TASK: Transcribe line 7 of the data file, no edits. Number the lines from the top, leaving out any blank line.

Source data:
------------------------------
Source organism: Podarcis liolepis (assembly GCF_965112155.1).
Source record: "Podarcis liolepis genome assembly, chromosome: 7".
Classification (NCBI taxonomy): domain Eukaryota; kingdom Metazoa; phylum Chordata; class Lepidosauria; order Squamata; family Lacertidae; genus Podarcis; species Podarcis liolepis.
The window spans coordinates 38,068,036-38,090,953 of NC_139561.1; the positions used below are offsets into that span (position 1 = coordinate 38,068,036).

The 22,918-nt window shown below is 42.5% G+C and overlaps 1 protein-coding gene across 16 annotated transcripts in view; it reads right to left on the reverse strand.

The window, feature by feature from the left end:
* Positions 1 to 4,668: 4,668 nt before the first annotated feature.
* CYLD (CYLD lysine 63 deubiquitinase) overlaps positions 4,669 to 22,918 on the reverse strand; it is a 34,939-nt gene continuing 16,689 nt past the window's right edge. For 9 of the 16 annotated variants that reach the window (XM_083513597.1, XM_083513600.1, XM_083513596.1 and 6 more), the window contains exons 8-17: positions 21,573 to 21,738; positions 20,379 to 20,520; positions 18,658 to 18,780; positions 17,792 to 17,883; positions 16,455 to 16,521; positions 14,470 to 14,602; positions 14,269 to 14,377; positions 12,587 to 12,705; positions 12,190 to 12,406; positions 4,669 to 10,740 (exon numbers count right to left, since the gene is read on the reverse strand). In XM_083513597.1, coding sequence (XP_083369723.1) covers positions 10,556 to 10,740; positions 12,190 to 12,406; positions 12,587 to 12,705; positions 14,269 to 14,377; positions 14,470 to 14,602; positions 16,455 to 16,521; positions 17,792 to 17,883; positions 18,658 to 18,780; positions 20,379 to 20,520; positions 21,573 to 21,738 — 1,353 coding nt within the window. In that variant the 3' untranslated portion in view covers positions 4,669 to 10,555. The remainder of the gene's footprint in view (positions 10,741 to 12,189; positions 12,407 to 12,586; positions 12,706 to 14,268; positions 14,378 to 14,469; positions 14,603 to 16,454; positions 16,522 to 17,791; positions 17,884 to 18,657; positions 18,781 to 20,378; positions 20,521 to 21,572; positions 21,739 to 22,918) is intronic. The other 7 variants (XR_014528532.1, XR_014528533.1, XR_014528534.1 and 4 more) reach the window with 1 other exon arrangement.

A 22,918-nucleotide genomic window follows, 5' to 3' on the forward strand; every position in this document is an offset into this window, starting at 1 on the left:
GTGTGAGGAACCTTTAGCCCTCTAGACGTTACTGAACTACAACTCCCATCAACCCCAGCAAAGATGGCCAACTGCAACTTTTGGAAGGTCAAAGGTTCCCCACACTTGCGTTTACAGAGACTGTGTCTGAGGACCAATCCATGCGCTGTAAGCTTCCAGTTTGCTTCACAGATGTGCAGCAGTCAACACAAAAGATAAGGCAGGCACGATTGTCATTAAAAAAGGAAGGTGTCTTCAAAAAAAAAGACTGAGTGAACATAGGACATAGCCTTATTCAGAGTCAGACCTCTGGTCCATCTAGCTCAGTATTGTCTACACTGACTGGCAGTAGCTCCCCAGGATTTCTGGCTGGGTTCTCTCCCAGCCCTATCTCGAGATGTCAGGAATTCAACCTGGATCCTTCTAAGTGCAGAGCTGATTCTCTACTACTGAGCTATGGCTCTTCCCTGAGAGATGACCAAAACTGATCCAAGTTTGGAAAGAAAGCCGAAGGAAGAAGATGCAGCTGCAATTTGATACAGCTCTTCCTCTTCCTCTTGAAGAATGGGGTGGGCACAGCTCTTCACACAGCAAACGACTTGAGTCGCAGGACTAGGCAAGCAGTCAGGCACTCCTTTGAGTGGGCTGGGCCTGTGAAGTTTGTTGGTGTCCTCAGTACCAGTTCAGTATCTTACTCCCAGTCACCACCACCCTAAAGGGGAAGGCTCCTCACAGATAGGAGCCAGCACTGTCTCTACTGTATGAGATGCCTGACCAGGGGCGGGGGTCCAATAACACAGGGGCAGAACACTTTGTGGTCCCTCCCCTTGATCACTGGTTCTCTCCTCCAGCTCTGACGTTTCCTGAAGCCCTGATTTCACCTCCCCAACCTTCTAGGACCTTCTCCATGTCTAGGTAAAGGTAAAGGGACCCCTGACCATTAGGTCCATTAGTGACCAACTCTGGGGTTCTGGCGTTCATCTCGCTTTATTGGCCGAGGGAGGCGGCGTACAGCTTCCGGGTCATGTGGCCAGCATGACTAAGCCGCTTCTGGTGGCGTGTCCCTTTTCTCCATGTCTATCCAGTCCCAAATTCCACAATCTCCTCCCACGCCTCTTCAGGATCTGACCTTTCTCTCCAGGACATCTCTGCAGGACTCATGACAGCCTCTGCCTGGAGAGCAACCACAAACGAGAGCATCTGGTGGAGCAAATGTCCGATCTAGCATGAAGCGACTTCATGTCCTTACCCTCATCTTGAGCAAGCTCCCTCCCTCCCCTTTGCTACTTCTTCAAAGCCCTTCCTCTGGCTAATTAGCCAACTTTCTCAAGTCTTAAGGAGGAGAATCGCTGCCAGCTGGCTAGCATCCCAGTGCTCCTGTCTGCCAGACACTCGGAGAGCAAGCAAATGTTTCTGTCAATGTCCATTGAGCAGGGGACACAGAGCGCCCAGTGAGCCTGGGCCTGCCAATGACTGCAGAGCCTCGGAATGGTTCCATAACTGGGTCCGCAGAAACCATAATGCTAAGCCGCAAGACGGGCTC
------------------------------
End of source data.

* Positions 1 to 4,668: 4,668 nt before the first annotated feature.